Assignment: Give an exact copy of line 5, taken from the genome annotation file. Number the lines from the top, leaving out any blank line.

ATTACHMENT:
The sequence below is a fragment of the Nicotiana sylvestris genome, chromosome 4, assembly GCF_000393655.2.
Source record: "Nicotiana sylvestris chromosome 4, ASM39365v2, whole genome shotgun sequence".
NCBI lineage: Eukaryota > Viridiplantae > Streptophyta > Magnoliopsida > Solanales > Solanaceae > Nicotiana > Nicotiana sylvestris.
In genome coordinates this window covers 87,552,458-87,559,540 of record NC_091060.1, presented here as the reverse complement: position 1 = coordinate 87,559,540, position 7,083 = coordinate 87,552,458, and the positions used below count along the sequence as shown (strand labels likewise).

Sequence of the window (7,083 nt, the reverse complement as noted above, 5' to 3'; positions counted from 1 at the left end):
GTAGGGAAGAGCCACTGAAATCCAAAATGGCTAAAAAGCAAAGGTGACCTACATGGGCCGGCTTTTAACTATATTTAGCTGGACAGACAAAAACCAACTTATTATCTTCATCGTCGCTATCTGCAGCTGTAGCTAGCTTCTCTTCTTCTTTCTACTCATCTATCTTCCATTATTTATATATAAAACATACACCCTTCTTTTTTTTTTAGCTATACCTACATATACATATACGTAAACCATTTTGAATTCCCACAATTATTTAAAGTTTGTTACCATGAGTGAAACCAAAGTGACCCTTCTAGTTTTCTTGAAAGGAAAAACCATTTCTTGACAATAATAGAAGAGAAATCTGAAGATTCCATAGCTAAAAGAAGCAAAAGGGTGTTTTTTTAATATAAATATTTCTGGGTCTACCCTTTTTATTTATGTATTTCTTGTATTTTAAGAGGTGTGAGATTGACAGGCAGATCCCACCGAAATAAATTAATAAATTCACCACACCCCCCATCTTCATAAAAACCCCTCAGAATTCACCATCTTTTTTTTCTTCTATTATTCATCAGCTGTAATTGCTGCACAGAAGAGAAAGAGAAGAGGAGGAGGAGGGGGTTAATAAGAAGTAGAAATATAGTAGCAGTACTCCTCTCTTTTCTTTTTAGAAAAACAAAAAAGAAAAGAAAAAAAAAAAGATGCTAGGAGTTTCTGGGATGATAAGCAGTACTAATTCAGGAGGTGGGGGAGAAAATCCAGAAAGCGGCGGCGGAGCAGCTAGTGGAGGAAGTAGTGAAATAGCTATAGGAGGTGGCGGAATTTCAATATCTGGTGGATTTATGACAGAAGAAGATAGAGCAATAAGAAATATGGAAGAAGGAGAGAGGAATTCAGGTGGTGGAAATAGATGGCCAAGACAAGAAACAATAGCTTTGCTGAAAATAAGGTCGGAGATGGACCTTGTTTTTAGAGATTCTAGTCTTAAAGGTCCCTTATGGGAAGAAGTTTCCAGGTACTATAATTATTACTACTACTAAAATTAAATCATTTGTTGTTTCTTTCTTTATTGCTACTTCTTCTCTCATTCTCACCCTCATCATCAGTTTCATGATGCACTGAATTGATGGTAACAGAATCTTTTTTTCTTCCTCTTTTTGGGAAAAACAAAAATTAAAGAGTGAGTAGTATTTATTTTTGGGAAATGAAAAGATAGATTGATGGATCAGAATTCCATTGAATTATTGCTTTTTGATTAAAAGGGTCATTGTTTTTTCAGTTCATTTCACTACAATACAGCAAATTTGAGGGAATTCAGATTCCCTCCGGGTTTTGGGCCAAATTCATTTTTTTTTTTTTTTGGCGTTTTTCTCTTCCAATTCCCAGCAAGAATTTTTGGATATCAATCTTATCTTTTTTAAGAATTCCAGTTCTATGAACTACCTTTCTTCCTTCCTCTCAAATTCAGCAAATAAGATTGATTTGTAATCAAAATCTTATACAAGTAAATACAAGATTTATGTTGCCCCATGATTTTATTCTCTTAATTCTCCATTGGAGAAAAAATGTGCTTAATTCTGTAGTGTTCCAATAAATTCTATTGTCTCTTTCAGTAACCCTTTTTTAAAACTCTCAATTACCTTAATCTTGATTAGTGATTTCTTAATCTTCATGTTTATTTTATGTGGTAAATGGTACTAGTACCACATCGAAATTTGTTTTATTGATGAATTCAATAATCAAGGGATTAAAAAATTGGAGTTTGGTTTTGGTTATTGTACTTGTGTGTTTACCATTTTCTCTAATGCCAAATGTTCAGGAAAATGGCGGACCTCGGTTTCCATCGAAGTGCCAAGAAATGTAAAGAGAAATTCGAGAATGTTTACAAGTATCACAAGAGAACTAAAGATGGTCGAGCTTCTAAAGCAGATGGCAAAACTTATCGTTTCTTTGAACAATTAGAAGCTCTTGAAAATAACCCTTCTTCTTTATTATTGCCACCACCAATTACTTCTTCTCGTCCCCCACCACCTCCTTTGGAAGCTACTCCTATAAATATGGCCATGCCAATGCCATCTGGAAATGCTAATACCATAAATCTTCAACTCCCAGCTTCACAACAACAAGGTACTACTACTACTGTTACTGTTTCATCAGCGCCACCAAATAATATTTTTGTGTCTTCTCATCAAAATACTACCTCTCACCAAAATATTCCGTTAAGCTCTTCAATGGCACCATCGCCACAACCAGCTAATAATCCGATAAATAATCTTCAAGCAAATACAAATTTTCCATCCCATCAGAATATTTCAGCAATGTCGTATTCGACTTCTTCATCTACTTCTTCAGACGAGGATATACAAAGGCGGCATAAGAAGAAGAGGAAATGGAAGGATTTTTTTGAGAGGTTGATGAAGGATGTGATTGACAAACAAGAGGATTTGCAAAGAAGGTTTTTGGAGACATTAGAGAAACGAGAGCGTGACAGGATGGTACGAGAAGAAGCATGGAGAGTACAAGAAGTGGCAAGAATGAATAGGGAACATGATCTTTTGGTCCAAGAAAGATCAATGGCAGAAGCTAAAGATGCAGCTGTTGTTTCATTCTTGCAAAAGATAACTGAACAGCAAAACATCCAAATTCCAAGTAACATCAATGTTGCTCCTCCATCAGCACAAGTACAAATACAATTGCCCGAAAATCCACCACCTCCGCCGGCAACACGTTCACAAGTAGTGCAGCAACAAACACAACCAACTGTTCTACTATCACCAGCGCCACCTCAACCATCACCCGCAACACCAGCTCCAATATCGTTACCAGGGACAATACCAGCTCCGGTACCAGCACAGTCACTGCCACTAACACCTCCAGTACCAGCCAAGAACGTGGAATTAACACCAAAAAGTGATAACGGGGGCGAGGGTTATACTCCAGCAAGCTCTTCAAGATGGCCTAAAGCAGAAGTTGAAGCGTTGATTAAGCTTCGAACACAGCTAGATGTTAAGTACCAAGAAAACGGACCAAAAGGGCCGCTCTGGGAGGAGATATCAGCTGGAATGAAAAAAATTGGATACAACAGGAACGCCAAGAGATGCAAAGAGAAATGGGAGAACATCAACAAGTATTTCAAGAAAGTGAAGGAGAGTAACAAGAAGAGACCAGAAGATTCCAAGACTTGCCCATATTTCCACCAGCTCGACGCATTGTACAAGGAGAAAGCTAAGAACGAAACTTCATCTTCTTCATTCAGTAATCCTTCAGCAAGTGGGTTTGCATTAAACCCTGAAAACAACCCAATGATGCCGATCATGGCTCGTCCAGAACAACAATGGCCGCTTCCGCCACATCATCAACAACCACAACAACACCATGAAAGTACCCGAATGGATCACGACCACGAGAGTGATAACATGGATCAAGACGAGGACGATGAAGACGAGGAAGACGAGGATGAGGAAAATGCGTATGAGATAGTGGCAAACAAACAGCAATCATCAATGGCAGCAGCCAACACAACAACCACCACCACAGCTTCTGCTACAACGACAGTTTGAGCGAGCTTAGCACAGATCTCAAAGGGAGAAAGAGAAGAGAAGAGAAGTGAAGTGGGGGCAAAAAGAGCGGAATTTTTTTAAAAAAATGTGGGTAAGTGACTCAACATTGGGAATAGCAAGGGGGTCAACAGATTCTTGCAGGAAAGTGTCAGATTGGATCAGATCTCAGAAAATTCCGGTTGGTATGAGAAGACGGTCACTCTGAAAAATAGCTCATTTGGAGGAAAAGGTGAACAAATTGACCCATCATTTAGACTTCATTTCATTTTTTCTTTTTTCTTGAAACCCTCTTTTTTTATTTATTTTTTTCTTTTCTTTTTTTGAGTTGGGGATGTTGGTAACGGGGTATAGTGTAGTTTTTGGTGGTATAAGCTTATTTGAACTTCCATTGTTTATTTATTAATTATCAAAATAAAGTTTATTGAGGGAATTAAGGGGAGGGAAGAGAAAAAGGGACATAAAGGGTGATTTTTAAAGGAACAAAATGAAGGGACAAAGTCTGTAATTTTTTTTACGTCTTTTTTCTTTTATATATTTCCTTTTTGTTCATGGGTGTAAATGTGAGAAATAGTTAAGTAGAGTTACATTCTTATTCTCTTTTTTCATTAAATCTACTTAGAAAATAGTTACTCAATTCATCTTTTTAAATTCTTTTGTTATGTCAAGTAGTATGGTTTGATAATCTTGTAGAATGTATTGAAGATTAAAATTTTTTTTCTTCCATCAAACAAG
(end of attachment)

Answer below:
Sequence of the window (7,083 nt, the reverse complement as noted above, 5' to 3'; positions counted from 1 at the left end):